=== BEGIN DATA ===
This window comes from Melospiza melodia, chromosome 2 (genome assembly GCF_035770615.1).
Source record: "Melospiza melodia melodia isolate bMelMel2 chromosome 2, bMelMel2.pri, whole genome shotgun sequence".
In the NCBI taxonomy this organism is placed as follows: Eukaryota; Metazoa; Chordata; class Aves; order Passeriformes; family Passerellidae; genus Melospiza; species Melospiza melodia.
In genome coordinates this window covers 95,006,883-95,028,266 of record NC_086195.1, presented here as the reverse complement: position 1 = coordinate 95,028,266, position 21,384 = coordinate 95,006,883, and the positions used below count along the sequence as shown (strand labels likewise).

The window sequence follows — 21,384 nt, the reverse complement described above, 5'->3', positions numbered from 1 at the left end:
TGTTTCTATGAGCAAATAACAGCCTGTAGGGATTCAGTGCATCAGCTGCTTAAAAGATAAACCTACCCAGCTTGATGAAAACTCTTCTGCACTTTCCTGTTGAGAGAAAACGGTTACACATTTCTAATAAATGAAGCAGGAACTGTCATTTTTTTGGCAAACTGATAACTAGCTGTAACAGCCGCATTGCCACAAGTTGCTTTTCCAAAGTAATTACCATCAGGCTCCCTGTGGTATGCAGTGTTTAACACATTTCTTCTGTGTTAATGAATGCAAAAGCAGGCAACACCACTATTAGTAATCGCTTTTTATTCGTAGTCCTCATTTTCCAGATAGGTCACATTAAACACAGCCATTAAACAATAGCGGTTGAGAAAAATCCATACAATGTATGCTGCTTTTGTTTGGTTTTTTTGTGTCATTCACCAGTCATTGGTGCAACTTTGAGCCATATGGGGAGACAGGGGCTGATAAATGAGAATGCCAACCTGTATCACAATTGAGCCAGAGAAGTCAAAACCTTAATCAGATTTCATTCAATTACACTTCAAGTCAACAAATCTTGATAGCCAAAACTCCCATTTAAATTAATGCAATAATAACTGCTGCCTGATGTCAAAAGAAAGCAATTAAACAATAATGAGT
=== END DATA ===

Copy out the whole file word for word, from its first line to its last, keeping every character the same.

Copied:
This window comes from Melospiza melodia, chromosome 2 (genome assembly GCF_035770615.1).
Source record: "Melospiza melodia melodia isolate bMelMel2 chromosome 2, bMelMel2.pri, whole genome shotgun sequence".
In the NCBI taxonomy this organism is placed as follows: Eukaryota; Metazoa; Chordata; class Aves; order Passeriformes; family Passerellidae; genus Melospiza; species Melospiza melodia.
In genome coordinates this window covers 95,006,883-95,028,266 of record NC_086195.1, presented here as the reverse complement: position 1 = coordinate 95,028,266, position 21,384 = coordinate 95,006,883, and the positions used below count along the sequence as shown (strand labels likewise).

The window sequence follows — 21,384 nt, the reverse complement described above, 5'->3', positions numbered from 1 at the left end:
TGTTTCTATGAGCAAATAACAGCCTGTAGGGATTCAGTGCATCAGCTGCTTAAAAGATAAACCTACCCAGCTTGATGAAAACTCTTCTGCACTTTCCTGTTGAGAGAAAACGGTTACACATTTCTAATAAATGAAGCAGGAACTGTCATTTTTTTGGCAAACTGATAACTAGCTGTAACAGCCGCATTGCCACAAGTTGCTTTTCCAAAGTAATTACCATCAGGCTCCCTGTGGTATGCAGTGTTTAACACATTTCTTCTGTGTTAATGAATGCAAAAGCAGGCAACACCACTATTAGTAATCGCTTTTTATTCGTAGTCCTCATTTTCCAGATAGGTCACATTAAACACAGCCATTAAACAATAGCGGTTGAGAAAAATCCATACAATGTATGCTGCTTTTGTTTGGTTTTTTTGTGTCATTCACCAGTCATTGGTGCAACTTTGAGCCATATGGGGAGACAGGGGCTGATAAATGAGAATGCCAACCTGTATCACAATTGAGCCAGAGAAGTCAAAACCTTAATCAGATTTCATTCAATTACACTTCAAGTCAACAAATCTTGATAGCCAAAACTCCCATTTAAATTAATGCAATAATAACTGCTGCCTGATGTCAAAAGAAAGCAATTAAACAATAATGAGT